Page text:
Former Federal Communications Commission Chairman Reed Hundt last week voiced strong opposition of spectrum legislation circulating in the U.S. House of Representatives. Network World has an insightful interview Hundt that delves further into his position. He clearly outlines his reasons for opposing the legislation, discusses why a Senate bill might do a better job of addressing the situation and-we're pretty sure on this one-indirectly claims responsibility for inventing Wi-Fi.
One of Hundt's biggest problems with the House, not surprisingly, is that it strips the FCC of a lot of power to manage bidder eligibility on what might be called an arbitrary basis. Hundt says that is one of the most important facets of managing the spectrum auction process. He should know, having been at the FCC during the PCS C Block spectrum auctions in the 1990s, auctions the later came under fire when some of the bidders were unable to meet the financial requirements to be awarded the spectrum they had successfully bid for, leaving valuable spectrum locked up in some cases in bankruptcy litigation.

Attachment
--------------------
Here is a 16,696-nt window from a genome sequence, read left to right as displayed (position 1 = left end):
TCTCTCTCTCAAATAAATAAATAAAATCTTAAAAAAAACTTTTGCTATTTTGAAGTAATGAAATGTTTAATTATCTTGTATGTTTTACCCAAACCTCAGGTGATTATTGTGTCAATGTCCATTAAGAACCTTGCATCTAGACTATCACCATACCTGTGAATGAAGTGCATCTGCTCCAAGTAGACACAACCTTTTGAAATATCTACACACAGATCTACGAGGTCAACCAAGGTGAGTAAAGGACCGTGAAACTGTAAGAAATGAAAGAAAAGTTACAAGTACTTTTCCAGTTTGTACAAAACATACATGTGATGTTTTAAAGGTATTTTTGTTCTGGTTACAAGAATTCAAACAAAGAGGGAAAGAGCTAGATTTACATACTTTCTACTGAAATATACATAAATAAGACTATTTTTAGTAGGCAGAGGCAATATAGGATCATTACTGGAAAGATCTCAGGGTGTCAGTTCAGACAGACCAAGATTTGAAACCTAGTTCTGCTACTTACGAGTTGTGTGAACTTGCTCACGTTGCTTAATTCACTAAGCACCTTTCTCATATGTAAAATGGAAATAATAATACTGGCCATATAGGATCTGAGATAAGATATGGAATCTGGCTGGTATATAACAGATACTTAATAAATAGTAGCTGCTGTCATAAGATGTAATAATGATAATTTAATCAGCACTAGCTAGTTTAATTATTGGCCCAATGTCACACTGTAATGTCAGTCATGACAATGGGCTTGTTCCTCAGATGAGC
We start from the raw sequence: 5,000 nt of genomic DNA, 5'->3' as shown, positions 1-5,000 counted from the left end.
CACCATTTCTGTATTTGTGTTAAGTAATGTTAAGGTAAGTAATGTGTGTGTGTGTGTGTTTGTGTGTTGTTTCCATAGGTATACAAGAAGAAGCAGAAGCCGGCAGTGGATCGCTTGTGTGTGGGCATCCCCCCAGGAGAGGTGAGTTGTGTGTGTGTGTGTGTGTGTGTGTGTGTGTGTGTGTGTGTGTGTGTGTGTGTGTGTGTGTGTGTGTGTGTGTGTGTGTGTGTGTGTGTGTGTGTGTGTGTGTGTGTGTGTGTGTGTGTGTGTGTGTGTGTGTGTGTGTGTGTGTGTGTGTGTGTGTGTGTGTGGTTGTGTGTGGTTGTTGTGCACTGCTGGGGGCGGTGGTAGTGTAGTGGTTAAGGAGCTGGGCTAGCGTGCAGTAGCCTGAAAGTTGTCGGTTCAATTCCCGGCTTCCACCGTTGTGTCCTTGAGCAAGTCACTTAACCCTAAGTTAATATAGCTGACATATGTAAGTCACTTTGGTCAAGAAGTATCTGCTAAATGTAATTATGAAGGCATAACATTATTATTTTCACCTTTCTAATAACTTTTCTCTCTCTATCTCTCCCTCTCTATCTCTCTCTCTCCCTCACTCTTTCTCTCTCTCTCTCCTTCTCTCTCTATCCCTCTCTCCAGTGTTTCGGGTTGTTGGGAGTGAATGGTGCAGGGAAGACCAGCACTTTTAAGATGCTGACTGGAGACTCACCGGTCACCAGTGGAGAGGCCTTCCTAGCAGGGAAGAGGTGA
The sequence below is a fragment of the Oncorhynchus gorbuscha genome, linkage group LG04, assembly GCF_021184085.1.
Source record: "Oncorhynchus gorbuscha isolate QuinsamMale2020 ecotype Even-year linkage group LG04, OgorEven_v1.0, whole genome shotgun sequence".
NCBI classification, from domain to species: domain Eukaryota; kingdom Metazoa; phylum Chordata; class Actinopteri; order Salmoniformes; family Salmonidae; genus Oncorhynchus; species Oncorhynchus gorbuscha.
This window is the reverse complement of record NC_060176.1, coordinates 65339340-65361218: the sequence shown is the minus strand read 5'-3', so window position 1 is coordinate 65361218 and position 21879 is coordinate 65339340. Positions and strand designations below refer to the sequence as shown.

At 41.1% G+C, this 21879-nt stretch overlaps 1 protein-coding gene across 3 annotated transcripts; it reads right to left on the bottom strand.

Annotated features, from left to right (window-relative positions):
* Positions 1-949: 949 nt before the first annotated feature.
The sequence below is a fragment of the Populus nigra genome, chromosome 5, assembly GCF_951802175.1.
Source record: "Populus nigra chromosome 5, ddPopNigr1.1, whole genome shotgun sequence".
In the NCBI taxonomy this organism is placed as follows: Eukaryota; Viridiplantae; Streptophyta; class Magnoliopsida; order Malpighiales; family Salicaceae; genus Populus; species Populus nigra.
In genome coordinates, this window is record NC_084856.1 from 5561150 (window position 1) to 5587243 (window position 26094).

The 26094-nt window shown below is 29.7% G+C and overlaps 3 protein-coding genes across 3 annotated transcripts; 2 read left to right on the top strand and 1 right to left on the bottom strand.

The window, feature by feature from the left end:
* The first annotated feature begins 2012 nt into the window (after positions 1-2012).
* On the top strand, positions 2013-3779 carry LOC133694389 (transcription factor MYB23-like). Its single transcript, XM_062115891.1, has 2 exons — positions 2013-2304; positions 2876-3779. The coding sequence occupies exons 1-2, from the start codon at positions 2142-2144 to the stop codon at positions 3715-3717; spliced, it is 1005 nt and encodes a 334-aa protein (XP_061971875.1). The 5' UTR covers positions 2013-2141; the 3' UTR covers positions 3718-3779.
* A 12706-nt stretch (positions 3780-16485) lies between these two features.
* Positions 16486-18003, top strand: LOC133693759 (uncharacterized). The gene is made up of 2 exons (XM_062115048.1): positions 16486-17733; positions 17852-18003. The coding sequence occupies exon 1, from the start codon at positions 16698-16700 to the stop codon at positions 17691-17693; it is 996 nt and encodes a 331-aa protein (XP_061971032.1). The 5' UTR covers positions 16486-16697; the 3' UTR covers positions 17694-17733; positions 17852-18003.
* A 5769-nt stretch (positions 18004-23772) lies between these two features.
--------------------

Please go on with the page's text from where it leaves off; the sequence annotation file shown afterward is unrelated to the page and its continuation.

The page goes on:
Hundt also says the House bill leaves it open for a single company to dominate spectrum auctions by not restricting ability to buy up all the licenses available, which Hundt called anti-competitive.
The former FCC Chairman described the House spectrum bill as the worst telecom bill he has ever seen. Some observers that remember the PCS C Block auction might say that it was the worst auction experience they have ever had. It is not really clear whether Hundt criticized the bill because he learned a lot from what went wrong with the auctions he oversaw, or because he has conveniently forgotten that the FCC has not been such a perfect auction host in the past. Though, Hundt is clear and correct for blaming Congress for delaying the availability of much-needed (according to most in the industry) spectrum.
Either way, it appears that Hundt believes the FCC can do very little wrong, while Congress, in attempting to bring reform to spectrum auctions, can do very little right.
- check out this Network World interview
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